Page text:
These articles are written to apply to the northeastern corner of Illinois. Problems and timing may not apply outside of this area.
Christmas Tree Selection Time Again
November 25, 1999
This weekend kicks off the holiday season, including the process of finding the perfect Christmas tree. Most area cut-your-own tree farms will be opening, along with many retail lots. While all are evergreens, all Christmas trees are not the same.
Pines, the most commonly planted species of Christmas trees in the North
Central United States, are a popular group. Pines have longer needles
than the other species, and typically appear "full" because
of the arrangement of needles and branches. Scotch or Scots pine is popular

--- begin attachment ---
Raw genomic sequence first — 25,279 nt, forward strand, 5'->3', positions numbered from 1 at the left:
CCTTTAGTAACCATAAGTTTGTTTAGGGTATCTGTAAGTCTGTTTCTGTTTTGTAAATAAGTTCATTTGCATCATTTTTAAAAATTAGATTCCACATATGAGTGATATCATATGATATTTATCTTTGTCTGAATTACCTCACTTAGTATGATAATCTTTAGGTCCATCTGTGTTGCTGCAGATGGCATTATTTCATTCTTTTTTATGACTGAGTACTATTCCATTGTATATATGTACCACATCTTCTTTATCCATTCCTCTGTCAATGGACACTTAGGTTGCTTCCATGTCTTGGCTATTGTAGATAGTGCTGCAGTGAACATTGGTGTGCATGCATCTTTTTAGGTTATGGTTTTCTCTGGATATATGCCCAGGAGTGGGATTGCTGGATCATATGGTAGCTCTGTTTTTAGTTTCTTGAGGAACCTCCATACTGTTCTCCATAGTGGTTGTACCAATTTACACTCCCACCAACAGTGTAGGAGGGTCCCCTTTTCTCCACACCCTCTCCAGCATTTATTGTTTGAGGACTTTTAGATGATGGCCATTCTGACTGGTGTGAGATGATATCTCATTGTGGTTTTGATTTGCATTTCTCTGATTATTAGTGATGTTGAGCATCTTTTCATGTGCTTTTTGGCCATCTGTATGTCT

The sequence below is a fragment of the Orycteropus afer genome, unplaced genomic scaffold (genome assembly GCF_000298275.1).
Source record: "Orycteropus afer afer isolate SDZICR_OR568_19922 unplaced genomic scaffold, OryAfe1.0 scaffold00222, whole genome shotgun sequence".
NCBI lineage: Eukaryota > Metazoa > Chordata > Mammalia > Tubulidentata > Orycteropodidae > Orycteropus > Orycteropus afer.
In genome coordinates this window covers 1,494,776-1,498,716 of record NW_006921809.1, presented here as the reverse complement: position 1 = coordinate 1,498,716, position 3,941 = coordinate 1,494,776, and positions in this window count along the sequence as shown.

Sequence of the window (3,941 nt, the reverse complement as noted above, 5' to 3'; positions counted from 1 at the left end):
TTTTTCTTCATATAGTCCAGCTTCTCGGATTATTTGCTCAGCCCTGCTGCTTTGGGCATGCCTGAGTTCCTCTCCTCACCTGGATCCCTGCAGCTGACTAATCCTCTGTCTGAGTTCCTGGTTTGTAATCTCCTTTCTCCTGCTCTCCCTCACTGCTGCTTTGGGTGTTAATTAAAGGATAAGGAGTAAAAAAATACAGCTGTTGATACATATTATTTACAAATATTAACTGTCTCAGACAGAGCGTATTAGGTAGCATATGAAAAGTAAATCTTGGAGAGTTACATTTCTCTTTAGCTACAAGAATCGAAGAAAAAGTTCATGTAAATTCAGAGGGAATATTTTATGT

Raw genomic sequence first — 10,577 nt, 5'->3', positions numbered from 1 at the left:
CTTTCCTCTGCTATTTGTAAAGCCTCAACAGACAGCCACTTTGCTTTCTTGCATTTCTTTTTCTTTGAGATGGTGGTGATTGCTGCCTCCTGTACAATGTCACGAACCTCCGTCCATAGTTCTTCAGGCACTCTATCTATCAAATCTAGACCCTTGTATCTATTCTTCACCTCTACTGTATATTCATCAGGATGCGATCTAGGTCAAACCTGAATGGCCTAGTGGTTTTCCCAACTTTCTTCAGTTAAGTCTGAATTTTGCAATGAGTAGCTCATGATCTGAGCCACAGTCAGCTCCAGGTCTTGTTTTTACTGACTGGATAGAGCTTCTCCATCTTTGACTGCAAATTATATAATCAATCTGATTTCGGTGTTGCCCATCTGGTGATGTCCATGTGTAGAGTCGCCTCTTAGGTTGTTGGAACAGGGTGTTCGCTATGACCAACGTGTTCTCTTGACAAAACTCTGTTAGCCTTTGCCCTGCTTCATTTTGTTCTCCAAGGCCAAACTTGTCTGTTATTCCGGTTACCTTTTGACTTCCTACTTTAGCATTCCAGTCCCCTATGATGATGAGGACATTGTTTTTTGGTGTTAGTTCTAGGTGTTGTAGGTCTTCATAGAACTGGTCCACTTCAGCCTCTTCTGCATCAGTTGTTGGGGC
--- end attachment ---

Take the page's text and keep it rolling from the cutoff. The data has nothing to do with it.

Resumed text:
and very common in tree lots and on cut-your-own farms. As with most trees,
a number of cultivars are available, varying in color, needle length,
and overall appearance.
Firs, which have short, flat needles, make up another popular group of Christmas trees. Balsam fir is a traditional favorite, with excellent fragrance and form. Fraser fir, which features excellent color and fragrance, has been increasing in popularity. Douglas fir, not actually a true fir, also has visual appeal and good needle retention.
Finally, spruces have short needles and branches that hold loads of decorations
well. White spruce and Norway spruce have been traditional favorites,
but needle retention is poor for both once the tree is cut and brought
inside. Colorado blue spruce, a common landscape
When trying to decide on which tree to get, survey the family and then survey the Christmas tree farm or retail lot. With all of these choices, you can't go wrong! Get out early to take advantage of more favorable weather and better selection than what may be the case later in December.
And be sure to visit our Christmas Trees & More website.